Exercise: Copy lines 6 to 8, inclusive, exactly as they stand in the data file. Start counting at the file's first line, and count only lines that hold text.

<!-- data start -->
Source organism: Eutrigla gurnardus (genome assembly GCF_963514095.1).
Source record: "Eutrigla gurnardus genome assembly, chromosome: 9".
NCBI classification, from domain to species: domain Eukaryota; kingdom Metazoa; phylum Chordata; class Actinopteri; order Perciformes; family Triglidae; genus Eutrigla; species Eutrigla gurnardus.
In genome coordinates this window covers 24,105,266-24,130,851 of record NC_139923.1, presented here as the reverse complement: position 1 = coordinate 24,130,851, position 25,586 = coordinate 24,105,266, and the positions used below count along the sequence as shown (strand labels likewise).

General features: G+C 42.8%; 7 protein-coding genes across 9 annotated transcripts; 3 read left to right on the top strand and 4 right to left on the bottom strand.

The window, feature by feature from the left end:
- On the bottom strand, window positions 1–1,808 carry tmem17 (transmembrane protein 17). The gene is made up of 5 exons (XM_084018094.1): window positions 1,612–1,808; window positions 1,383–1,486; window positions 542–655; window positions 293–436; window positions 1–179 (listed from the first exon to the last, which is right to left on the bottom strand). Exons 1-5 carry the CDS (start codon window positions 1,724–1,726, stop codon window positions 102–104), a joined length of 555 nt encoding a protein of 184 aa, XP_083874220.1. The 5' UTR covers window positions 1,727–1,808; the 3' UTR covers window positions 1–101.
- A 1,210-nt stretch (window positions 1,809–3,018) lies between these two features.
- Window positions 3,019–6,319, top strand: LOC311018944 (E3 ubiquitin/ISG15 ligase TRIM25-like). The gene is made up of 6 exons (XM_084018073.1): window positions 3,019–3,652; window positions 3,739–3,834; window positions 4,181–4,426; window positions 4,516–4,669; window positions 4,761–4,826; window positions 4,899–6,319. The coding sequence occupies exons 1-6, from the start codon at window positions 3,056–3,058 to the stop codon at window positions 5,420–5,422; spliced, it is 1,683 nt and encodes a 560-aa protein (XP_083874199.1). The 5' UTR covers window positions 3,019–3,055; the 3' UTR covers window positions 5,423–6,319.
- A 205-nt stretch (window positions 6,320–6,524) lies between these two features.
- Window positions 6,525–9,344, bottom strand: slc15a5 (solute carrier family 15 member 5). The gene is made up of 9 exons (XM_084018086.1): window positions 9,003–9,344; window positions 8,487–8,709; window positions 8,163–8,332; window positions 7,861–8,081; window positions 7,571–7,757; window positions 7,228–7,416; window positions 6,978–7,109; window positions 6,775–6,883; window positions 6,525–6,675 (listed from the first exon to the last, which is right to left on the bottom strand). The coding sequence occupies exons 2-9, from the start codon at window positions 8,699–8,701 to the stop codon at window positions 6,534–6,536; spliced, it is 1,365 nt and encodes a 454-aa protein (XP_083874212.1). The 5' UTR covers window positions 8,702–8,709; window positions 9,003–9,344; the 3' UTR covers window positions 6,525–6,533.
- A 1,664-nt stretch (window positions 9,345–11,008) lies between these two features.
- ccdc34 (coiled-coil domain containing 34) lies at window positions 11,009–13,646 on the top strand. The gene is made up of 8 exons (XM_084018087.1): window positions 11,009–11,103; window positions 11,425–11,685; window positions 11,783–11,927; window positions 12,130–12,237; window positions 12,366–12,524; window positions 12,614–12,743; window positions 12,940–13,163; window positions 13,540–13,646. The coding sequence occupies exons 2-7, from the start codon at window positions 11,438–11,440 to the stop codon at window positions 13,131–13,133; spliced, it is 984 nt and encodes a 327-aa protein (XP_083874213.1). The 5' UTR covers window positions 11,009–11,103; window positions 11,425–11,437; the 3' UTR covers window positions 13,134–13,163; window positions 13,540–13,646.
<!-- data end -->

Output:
The window, feature by feature from the left end:
- On the bottom strand, window positions 1–1,808 carry tmem17 (transmembrane protein 17). The gene is made up of 5 exons (XM_084018094.1): window positions 1,612–1,808; window positions 1,383–1,486; window positions 542–655; window positions 293–436; window positions 1–179 (listed from the first exon to the last, which is right to left on the bottom strand). Exons 1-5 carry the CDS (start codon window positions 1,724–1,726, stop codon window positions 102–104), a joined length of 555 nt encoding a protein of 184 aa, XP_083874220.1. The 5' UTR covers window positions 1,727–1,808; the 3' UTR covers window positions 1–101.
- A 1,210-nt stretch (window positions 1,809–3,018) lies between these two features.